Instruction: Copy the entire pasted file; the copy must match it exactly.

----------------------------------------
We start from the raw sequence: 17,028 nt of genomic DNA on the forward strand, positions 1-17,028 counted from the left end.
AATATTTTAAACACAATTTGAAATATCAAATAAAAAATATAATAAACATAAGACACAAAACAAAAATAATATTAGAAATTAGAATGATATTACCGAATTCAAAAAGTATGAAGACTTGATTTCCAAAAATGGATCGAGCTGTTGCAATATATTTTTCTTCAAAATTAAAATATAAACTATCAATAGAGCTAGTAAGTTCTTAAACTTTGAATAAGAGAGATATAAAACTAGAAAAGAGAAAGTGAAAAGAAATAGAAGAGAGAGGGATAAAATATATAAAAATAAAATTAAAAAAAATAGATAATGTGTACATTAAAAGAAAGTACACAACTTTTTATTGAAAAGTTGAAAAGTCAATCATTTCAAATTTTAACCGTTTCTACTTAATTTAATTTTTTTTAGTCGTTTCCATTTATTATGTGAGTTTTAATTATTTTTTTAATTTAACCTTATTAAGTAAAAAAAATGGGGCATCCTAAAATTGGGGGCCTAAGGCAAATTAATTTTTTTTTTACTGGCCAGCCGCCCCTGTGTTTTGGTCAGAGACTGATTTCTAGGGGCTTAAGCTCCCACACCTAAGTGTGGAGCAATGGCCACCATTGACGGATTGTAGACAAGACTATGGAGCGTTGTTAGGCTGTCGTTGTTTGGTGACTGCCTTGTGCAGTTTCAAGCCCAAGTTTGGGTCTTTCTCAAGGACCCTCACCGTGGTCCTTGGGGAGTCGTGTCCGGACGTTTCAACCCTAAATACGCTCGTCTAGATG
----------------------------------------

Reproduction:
We start from the raw sequence: 17,028 nt of genomic DNA on the forward strand, positions 1-17,028 counted from the left end.
AATATTTTAAACACAATTTGAAATATCAAATAAAAAATATAATAAACATAAGACACAAAACAAAAATAATATTAGAAATTAGAATGATATTACCGAATTCAAAAAGTATGAAGACTTGATTTCCAAAAATGGATCGAGCTGTTGCAATATATTTTTCTTCAAAATTAAAATATAAACTATCAATAGAGCTAGTAAGTTCTTAAACTTTGAATAAGAGAGATATAAAACTAGAAAAGAGAAAGTGAAAAGAAATAGAAGAGAGAGGGATAAAATATATAAAAATAAAATTAAAAAAAATAGATAATGTGTACATTAAAAGAAAGTACACAACTTTTTATTGAAAAGTTGAAAAGTCAATCATTTCAAATTTTAACCGTTTCTACTTAATTTAATTTTTTTTAGTCGTTTCCATTTATTATGTGAGTTTTAATTATTTTTTTAATTTAACCTTATTAAGTAAAAAAAATGGGGCATCCTAAAATTGGGGGCCTAAGGCAAATTAATTTTTTTTTTACTGGCCAGCCGCCCCTGTGTTTTGGTCAGAGACTGATTTCTAGGGGCTTAAGCTCCCACACCTAAGTGTGGAGCAATGGCCACCATTGACGGATTGTAGACAAGACTATGGAGCGTTGTTAGGCTGTCGTTGTTTGGTGACTGCCTTGTGCAGTTTCAAGCCCAAGTTTGGGTCTTTCTCAAGGACCCTCACCGTGGTCCTTGGGGAGTCGTGTCCGGACGTTTCAACCCTAAATACGCTCGTCTAGATG